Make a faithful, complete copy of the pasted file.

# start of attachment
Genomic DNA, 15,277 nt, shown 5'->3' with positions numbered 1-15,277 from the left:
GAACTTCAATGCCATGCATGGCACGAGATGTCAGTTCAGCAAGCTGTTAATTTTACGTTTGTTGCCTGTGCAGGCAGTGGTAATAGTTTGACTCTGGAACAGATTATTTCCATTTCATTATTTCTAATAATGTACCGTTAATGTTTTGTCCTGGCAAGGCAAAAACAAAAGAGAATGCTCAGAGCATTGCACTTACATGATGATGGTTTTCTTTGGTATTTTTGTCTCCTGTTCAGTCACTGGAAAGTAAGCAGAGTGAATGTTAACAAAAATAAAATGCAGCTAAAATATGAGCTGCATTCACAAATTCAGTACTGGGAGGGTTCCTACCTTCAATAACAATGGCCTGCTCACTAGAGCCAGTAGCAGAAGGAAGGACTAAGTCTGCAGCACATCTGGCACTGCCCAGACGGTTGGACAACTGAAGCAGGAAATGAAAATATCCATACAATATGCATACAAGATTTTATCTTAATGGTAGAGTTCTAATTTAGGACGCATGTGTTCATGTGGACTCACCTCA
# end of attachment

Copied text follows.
Genomic DNA, 15,277 nt, shown 5'->3' with positions numbered 1-15,277 from the left:
GAACTTCAATGCCATGCATGGCACGAGATGTCAGTTCAGCAAGCTGTTAATTTTACGTTTGTTGCCTGTGCAGGCAGTGGTAATAGTTTGACTCTGGAACAGATTATTTCCATTTCATTATTTCTAATAATGTACCGTTAATGTTTTGTCCTGGCAAGGCAAAAACAAAAGAGAATGCTCAGAGCATTGCACTTACATGATGATGGTTTTCTTTGGTATTTTTGTCTCCTGTTCAGTCACTGGAAAGTAAGCAGAGTGAATGTTAACAAAAATAAAATGCAGCTAAAATATGAGCTGCATTCACAAATTCAGTACTGGGAGGGTTCCTACCTTCAATAACAATGGCCTGCTCACTAGAGCCAGTAGCAGAAGGAAGGACTAAGTCTGCAGCACATCTGGCACTGCCCAGACGGTTGGACAACTGAAGCAGGAAATGAAAATATCCATACAATATGCATACAAGATTTTATCTTAATGGTAGAGTTCTAATTTAGGACGCATGTGTTCATGTGGACTCACCTCA